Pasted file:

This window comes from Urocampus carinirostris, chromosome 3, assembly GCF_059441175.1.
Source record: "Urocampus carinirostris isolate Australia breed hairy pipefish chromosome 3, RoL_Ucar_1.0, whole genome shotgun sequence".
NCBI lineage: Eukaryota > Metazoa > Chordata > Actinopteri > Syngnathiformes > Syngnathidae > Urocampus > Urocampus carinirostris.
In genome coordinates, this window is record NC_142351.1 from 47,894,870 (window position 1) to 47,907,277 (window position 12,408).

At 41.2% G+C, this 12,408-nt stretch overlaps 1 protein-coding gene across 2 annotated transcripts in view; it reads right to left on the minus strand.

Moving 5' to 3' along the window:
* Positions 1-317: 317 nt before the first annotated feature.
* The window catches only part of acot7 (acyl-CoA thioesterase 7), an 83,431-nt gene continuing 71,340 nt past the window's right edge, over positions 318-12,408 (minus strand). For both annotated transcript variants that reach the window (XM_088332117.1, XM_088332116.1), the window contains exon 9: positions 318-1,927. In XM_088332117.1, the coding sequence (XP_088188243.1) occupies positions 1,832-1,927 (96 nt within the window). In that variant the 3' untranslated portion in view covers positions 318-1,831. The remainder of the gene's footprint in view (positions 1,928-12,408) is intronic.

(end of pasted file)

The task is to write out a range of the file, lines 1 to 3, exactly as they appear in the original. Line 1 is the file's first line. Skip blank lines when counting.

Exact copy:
This window comes from Urocampus carinirostris, chromosome 3, assembly GCF_059441175.1.
Source record: "Urocampus carinirostris isolate Australia breed hairy pipefish chromosome 3, RoL_Ucar_1.0, whole genome shotgun sequence".
NCBI lineage: Eukaryota > Metazoa > Chordata > Actinopteri > Syngnathiformes > Syngnathidae > Urocampus > Urocampus carinirostris.